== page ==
Wikileaks saga: My Two Cents

Over the last 10days, my Facebook wall had several posts regarding to developments on the mighty Wikileaks. Just in case you haven't been reading news, I am talking about the organization that describes itself as a "not-for-profit media organization" that has made headlines in the recent weeks for publishing secret diplomatic documents.

It is very interesting to read different opinions Wikileaks, especially from the point of view of what could have happened if we had a Wikileaks in 2001.

On his Facebook wall, Samuel Tettner wrote, "You might have the money, weapons and armies, but we have the information. If you can torrent, you are powerful. Wikileaks: As close to destabilizing the power structure as I've seen in my short lifetime."

We are yet to see real effects of the leaked secrets, but with just about 1% of the cables released, we have had people in different corridors of power reacting.
In her own words, Sarah Palin refers to Julian Assange as "an anti-American operative with blood on his hands whom we should pursue with the same urgency we pursue al Qaeda and Taliban leaders."

Uganda learnt (and those implicated denied that) a top government minister (arguably the most powerful man in the cabinet), Amama Mbabazi probably received a bribe to favour Italian oil group, Eni, in its bid to buy Heritage Oil’s exploration assets in Uganda.

We also read comments by Ugandan president, Yoweri Museveni, which I believe he wouldn't have wished to have out on the public domain.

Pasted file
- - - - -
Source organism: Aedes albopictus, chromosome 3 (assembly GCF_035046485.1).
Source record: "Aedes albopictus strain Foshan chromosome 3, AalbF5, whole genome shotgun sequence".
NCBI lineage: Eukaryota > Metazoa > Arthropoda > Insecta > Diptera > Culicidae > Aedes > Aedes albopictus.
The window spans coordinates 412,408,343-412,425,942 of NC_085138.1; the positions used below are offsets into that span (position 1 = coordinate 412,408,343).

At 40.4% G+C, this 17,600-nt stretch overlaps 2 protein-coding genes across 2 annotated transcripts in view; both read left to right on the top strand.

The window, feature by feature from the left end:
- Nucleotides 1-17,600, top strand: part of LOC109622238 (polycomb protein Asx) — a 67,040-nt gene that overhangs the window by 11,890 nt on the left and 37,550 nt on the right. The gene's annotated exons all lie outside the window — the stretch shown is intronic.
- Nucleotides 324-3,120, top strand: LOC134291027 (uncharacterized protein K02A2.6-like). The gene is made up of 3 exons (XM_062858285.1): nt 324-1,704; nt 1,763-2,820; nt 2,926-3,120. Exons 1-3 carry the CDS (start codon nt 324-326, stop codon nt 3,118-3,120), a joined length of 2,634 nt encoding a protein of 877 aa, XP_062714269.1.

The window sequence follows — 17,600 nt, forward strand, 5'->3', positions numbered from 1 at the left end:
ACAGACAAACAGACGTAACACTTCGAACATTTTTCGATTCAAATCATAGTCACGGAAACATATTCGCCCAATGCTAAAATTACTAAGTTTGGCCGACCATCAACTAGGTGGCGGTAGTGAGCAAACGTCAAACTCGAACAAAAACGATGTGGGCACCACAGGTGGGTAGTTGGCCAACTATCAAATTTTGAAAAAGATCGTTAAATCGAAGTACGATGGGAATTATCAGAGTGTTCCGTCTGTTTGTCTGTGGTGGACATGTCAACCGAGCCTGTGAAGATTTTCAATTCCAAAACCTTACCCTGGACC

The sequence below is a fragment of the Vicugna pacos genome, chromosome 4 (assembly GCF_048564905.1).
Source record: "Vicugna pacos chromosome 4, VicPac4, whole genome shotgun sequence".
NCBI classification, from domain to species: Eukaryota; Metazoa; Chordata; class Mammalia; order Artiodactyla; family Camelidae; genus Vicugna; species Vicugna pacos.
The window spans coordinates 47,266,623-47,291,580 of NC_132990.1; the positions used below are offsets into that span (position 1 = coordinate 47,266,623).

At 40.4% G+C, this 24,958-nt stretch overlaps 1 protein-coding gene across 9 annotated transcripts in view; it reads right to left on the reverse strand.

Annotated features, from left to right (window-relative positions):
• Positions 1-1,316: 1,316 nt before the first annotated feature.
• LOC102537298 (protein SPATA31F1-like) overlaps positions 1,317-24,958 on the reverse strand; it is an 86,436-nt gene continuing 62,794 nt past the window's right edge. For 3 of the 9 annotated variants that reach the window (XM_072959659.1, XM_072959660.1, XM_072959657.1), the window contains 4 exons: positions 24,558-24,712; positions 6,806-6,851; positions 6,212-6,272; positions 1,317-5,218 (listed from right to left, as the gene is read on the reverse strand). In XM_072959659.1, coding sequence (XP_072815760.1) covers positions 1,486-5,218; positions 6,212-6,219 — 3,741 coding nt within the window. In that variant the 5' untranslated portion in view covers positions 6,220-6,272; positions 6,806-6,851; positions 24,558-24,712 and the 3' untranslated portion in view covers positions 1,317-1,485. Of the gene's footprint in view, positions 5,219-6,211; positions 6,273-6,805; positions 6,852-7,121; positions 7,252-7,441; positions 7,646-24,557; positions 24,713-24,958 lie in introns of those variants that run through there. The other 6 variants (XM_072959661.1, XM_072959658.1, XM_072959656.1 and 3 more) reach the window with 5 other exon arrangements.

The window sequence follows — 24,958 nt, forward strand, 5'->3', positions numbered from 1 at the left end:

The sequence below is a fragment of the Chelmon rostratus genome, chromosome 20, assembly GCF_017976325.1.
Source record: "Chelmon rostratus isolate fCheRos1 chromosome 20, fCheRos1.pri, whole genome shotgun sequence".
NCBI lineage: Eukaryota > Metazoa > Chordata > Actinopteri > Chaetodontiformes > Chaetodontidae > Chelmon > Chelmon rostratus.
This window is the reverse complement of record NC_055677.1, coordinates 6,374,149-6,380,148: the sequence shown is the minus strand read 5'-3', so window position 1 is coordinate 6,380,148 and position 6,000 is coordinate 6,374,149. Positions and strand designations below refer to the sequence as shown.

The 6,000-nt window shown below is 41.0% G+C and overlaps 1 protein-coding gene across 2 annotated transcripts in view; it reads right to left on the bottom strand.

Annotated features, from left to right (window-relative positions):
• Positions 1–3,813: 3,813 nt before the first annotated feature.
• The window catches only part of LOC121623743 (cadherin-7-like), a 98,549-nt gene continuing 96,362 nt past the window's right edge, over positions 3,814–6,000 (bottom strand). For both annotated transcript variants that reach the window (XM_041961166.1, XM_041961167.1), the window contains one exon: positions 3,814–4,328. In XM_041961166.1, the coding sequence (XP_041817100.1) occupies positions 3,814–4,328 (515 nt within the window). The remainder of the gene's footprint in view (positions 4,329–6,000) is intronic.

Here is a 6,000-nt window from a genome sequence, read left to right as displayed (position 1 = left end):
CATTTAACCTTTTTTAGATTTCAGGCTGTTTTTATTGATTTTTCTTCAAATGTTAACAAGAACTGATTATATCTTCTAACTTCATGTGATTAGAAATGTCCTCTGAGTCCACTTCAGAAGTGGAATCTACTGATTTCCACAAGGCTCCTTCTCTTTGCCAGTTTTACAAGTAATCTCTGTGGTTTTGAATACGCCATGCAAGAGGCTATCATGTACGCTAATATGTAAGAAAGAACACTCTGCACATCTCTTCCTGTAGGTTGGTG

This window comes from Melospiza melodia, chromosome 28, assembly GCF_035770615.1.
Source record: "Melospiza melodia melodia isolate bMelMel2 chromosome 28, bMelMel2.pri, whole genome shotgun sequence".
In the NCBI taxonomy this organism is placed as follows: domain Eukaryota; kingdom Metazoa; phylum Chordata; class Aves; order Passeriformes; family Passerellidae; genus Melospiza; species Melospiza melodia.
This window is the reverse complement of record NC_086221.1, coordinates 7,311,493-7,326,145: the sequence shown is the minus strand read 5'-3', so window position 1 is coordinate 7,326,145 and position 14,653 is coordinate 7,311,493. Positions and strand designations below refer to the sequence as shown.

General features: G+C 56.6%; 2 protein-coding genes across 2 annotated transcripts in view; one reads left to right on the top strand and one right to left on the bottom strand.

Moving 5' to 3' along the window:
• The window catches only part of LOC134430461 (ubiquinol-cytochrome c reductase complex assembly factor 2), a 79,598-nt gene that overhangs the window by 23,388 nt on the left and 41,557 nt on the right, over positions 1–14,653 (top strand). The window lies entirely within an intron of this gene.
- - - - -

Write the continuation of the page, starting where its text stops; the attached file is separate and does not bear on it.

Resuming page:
But such revelations leave me wondering which side I am. For or against. There is an old saying in my language, that where the folks point a finger is where the (most affected part of the) wound might be. I have seen the way the general public have responded to the leaks, and opinions shared, especially online, and it appears most of the people responding are for rather than against the Whistle-blowing website - consider the over 600,000 people from allover the world that signed the wikileaks petition or the readers of TIME magazine who think he should be named TIME's person of the year in a poll on the TIME website.

Still on TIME, I read this essay by former FBI Agent Coleen Rowley, Time's 2002 co-Person of the Year, about her belief that had WikiLeaks been around in 2001, 9/11 might have been prevented.

I believe Openness and transparency are among the few weapons the citizenry has to protect itself from the powerful and the corrupt.

Over to you!

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